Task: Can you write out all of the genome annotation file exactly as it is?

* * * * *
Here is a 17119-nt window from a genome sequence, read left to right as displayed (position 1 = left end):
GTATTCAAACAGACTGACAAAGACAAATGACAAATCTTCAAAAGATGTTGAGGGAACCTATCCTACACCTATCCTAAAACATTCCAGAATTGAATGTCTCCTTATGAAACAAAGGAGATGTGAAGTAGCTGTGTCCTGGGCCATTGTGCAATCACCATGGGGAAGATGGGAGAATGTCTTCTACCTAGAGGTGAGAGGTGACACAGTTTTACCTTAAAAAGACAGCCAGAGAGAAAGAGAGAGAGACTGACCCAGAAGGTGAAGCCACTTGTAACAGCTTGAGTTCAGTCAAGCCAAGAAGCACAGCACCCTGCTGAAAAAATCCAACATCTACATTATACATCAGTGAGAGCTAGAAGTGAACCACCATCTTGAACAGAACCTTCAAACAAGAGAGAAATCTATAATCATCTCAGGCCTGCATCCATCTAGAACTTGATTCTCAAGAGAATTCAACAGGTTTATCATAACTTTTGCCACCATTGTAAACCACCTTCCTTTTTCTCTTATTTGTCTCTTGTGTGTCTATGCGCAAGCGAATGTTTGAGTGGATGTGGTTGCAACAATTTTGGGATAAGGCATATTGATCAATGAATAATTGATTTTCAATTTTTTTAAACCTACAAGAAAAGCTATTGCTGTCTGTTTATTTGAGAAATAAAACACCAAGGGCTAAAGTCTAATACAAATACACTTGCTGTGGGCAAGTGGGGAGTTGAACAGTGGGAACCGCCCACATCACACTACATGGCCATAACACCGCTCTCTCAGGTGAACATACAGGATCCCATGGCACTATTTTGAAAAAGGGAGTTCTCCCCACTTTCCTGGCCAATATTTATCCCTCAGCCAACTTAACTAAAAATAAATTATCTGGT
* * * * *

Here is a 17119-nt window from a genome sequence, read left to right as displayed (position 1 = left end):
GTATTCAAACAGACTGACAAAGACAAATGACAAATCTTCAAAAGATGTTGAGGGAACCTATCCTACACCTATCCTAAAACATTCCAGAATTGAATGTCTCCTTATGAAACAAAGGAGATGTGAAGTAGCTGTGTCCTGGGCCATTGTGCAATCACCATGGGGAAGATGGGAGAATGTCTTCTACCTAGAGGTGAGAGGTGACACAGTTTTACCTTAAAAAGACAGCCAGAGAGAAAGAGAGAGAGACTGACCCAGAAGGTGAAGCCACTTGTAACAGCTTGAGTTCAGTCAAGCCAAGAAGCACAGCACCCTGCTGAAAAAATCCAACATCTACATTATACATCAGTGAGAGCTAGAAGTGAACCACCATCTTGAACAGAACCTTCAAACAAGAGAGAAATCTATAATCATCTCAGGCCTGCATCCATCTAGAACTTGATTCTCAAGAGAATTCAACAGGTTTATCATAACTTTTGCCACCATTGTAAACCACCTTCCTTTTTCTCTTATTTGTCTCTTGTGTGTCTATGCGCAAGCGAATGTTTGAGTGGATGTGGTTGCAACAATTTTGGGATAAGGCATATTGATCAATGAATAATTGATTTTCAATTTTTTTAAACCTACAAGAAAAGCTATTGCTGTCTGTTTATTTGAGAAATAAAACACCAAGGGCTAAAGTCTAATACAAATACACTTGCTGTGGGCAAGTGGGGAGTTGAACAGTGGGAACCGCCCACATCACACTACATGGCCATAACACCGCTCTCTCAGGTGAACATACAGGATCCCATGGCACTATTTTGAAAAAGGGAGTTCTCCCCACTTTCCTGGCCAATATTTATCCCTCAGCCAACTTAACTAAAAATAAATTATCTGGT